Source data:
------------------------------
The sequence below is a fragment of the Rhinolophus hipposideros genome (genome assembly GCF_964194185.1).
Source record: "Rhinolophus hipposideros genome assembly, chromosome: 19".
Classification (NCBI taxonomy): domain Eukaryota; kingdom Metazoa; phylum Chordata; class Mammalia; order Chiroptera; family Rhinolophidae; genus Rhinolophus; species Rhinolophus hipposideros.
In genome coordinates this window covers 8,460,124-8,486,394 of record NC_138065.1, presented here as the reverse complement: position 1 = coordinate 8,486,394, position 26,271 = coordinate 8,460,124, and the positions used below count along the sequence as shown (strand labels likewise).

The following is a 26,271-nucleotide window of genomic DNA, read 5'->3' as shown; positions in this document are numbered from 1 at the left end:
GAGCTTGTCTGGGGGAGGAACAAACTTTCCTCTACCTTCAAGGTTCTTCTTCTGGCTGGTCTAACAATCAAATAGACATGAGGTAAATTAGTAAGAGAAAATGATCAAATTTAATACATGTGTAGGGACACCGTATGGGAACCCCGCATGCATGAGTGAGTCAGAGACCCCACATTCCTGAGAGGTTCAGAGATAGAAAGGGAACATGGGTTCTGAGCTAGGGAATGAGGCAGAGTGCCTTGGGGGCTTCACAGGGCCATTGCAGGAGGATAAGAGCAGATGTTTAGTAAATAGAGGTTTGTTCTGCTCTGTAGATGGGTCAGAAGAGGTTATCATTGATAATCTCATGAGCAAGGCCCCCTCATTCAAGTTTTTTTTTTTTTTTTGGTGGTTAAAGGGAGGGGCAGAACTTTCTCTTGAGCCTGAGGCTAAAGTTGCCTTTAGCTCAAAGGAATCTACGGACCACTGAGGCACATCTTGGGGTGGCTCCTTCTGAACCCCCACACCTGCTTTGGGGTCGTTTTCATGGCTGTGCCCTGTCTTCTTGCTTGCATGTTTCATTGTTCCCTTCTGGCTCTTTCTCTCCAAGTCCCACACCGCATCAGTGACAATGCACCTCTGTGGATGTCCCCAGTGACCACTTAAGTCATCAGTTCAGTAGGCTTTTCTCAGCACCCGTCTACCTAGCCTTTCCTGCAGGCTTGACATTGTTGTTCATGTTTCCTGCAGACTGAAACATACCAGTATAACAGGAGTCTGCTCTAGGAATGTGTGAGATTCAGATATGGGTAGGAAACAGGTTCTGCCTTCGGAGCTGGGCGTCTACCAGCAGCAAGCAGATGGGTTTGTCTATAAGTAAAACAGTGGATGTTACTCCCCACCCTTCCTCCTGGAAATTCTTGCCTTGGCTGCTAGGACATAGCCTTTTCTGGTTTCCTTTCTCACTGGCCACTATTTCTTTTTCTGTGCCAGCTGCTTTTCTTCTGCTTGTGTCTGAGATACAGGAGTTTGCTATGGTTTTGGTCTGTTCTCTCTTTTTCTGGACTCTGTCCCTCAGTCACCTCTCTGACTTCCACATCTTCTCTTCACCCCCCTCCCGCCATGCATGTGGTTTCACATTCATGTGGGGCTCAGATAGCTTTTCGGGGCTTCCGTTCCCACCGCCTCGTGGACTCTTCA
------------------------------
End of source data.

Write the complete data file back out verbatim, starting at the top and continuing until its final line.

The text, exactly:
The sequence below is a fragment of the Rhinolophus hipposideros genome (genome assembly GCF_964194185.1).
Source record: "Rhinolophus hipposideros genome assembly, chromosome: 19".
Classification (NCBI taxonomy): domain Eukaryota; kingdom Metazoa; phylum Chordata; class Mammalia; order Chiroptera; family Rhinolophidae; genus Rhinolophus; species Rhinolophus hipposideros.
In genome coordinates this window covers 8,460,124-8,486,394 of record NC_138065.1, presented here as the reverse complement: position 1 = coordinate 8,486,394, position 26,271 = coordinate 8,460,124, and the positions used below count along the sequence as shown (strand labels likewise).

The following is a 26,271-nucleotide window of genomic DNA, read 5'->3' as shown; positions in this document are numbered from 1 at the left end:
GAGCTTGTCTGGGGGAGGAACAAACTTTCCTCTACCTTCAAGGTTCTTCTTCTGGCTGGTCTAACAATCAAATAGACATGAGGTAAATTAGTAAGAGAAAATGATCAAATTTAATACATGTGTAGGGACACCGTATGGGAACCCCGCATGCATGAGTGAGTCAGAGACCCCACATTCCTGAGAGGTTCAGAGATAGAAAGGGAACATGGGTTCTGAGCTAGGGAATGAGGCAGAGTGCCTTGGGGGCTTCACAGGGCCATTGCAGGAGGATAAGAGCAGATGTTTAGTAAATAGAGGTTTGTTCTGCTCTGTAGATGGGTCAGAAGAGGTTATCATTGATAATCTCATGAGCAAGGCCCCCTCATTCAAGTTTTTTTTTTTTTTTTGGTGGTTAAAGGGAGGGGCAGAACTTTCTCTTGAGCCTGAGGCTAAAGTTGCCTTTAGCTCAAAGGAATCTACGGACCACTGAGGCACATCTTGGGGTGGCTCCTTCTGAACCCCCACACCTGCTTTGGGGTCGTTTTCATGGCTGTGCCCTGTCTTCTTGCTTGCATGTTTCATTGTTCCCTTCTGGCTCTTTCTCTCCAAGTCCCACACCGCATCAGTGACAATGCACCTCTGTGGATGTCCCCAGTGACCACTTAAGTCATCAGTTCAGTAGGCTTTTCTCAGCACCCGTCTACCTAGCCTTTCCTGCAGGCTTGACATTGTTGTTCATGTTTCCTGCAGACTGAAACATACCAGTATAACAGGAGTCTGCTCTAGGAATGTGTGAGATTCAGATATGGGTAGGAAACAGGTTCTGCCTTCGGAGCTGGGCGTCTACCAGCAGCAAGCAGATGGGTTTGTCTATAAGTAAAACAGTGGATGTTACTCCCCACCCTTCCTCCTGGAAATTCTTGCCTTGGCTGCTAGGACATAGCCTTTTCTGGTTTCCTTTCTCACTGGCCACTATTTCTTTTTCTGTGCCAGCTGCTTTTCTTCTGCTTGTGTCTGAGATACAGGAGTTTGCTATGGTTTTGGTCTGTTCTCTCTTTTTCTGGACTCTGTCCCTCAGTCACCTCTCTGACTTCCACATCTTCTCTTCACCCCCCTCCCGCCATGCATGTGGTTTCACATTCATGTGGGGCTCAGATAGCTTTTCGGGGCTTCCGTTCCCACCGCCTCGTGGACTCTTCA